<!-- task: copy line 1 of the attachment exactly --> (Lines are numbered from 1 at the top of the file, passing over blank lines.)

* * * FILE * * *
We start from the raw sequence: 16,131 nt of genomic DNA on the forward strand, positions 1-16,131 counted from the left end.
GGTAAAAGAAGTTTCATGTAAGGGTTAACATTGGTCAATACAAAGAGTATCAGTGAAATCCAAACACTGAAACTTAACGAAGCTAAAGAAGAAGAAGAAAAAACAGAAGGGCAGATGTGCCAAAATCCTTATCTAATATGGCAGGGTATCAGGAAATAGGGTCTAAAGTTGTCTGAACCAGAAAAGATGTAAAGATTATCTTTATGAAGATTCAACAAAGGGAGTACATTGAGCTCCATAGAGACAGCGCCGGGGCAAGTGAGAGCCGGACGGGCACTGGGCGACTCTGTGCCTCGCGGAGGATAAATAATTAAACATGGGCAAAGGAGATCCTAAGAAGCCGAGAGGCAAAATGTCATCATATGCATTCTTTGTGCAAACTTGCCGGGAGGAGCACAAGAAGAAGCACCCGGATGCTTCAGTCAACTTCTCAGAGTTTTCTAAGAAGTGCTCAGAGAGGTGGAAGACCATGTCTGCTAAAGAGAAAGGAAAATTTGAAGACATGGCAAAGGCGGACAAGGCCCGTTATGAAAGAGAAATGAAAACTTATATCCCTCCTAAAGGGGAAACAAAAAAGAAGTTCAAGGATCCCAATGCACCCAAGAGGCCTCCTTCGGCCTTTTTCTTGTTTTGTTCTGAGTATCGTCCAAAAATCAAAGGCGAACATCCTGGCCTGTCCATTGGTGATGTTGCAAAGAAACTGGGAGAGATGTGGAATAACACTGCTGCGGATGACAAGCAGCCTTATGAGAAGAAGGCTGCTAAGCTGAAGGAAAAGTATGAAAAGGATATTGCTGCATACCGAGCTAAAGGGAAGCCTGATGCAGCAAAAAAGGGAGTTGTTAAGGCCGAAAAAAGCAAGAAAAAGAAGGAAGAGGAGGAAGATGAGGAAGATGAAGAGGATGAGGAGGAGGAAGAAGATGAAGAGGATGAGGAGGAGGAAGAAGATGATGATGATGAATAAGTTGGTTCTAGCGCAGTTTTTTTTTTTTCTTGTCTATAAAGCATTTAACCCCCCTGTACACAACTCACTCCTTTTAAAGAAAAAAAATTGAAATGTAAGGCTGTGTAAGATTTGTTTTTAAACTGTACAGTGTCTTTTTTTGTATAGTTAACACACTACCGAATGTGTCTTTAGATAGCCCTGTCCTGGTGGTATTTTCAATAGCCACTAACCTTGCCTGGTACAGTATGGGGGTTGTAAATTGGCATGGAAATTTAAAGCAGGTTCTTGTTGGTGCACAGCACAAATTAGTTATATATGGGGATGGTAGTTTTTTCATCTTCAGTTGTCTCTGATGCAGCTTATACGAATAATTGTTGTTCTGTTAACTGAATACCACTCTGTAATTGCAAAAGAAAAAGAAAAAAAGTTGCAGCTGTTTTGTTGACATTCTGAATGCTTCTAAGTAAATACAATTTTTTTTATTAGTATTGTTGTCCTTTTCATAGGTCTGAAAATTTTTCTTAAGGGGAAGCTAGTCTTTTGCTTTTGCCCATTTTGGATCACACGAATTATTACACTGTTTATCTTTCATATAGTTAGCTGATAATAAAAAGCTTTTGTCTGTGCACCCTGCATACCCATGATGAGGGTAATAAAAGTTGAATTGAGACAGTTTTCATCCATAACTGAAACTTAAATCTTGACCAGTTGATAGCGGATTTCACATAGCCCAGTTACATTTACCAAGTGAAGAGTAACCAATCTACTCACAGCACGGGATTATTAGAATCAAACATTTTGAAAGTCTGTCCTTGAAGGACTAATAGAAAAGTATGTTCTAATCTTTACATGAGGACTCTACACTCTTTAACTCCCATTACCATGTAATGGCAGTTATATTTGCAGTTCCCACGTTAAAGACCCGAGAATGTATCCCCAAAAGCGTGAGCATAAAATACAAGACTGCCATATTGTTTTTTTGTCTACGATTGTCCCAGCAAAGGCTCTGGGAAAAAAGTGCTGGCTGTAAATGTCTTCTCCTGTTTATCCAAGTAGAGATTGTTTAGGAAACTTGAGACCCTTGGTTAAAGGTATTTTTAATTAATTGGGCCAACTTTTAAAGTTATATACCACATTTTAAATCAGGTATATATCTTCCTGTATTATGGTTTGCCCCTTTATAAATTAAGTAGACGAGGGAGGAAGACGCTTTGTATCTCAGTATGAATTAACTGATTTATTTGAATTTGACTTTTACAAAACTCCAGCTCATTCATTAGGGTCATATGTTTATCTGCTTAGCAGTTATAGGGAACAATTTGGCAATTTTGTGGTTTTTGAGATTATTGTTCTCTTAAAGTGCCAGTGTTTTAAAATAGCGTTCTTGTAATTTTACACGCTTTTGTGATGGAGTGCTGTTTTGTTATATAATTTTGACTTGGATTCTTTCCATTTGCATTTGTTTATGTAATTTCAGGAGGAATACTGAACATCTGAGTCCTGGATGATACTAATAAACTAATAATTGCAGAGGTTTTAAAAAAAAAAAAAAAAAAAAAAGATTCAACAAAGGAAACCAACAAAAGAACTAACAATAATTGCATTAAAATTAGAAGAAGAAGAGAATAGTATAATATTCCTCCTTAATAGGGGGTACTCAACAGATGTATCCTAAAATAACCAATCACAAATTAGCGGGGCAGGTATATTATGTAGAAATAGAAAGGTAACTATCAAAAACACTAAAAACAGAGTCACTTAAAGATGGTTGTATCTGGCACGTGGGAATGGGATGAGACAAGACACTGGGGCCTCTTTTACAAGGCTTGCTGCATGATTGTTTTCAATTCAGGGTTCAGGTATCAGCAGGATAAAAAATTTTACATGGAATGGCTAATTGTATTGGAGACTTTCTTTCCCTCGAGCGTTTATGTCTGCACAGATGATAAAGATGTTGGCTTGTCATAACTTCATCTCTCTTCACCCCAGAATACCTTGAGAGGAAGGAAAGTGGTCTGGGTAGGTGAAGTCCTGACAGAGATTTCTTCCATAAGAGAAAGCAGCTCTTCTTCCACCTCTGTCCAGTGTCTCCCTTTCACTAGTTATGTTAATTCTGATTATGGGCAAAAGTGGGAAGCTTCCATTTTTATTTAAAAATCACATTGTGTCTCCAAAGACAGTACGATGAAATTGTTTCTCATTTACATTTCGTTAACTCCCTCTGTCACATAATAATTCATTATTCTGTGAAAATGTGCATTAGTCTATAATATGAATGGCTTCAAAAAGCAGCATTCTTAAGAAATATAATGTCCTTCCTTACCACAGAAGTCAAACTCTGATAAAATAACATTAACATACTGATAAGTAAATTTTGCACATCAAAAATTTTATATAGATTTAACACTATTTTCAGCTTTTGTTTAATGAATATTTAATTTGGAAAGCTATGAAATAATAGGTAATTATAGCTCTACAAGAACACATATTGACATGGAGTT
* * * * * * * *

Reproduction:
We start from the raw sequence: 16,131 nt of genomic DNA on the forward strand, positions 1-16,131 counted from the left end.